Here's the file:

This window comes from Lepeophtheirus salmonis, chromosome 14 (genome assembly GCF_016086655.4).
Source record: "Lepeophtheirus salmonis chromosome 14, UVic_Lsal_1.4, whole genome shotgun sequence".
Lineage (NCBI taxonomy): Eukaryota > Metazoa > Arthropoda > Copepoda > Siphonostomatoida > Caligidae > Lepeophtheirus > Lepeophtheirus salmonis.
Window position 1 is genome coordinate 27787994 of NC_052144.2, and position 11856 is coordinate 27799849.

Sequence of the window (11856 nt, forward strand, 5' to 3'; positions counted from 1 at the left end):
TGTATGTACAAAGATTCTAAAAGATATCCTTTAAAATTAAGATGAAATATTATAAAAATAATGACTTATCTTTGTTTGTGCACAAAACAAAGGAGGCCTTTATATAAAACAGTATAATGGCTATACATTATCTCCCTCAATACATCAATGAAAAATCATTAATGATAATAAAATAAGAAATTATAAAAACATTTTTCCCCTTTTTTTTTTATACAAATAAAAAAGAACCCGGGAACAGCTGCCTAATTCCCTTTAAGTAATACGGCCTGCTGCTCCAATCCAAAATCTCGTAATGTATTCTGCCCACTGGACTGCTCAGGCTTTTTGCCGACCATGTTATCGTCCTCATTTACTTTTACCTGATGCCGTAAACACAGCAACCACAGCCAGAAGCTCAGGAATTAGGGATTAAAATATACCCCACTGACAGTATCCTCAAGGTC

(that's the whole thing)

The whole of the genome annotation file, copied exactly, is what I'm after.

This window comes from Lepeophtheirus salmonis, chromosome 14 (genome assembly GCF_016086655.4).
Source record: "Lepeophtheirus salmonis chromosome 14, UVic_Lsal_1.4, whole genome shotgun sequence".
Lineage (NCBI taxonomy): Eukaryota > Metazoa > Arthropoda > Copepoda > Siphonostomatoida > Caligidae > Lepeophtheirus > Lepeophtheirus salmonis.
Window position 1 is genome coordinate 27787994 of NC_052144.2, and position 11856 is coordinate 27799849.

Sequence of the window (11856 nt, forward strand, 5' to 3'; positions counted from 1 at the left end):
TGTATGTACAAAGATTCTAAAAGATATCCTTTAAAATTAAGATGAAATATTATAAAAATAATGACTTATCTTTGTTTGTGCACAAAACAAAGGAGGCCTTTATATAAAACAGTATAATGGCTATACATTATCTCCCTCAATACATCAATGAAAAATCATTAATGATAATAAAATAAGAAATTATAAAAACATTTTTCCCCTTTTTTTTTTATACAAATAAAAAAGAACCCGGGAACAGCTGCCTAATTCCCTTTAAGTAATACGGCCTGCTGCTCCAATCCAAAATCTCGTAATGTATTCTGCCCACTGGACTGCTCAGGCTTTTTGCCGACCATGTTATCGTCCTCATTTACTTTTACCTGATGCCGTAAACACAGCAACCACAGCCAGAAGCTCAGGAATTAGGGATTAAAATATACCCCACTGACAGTATCCTCAAGGTC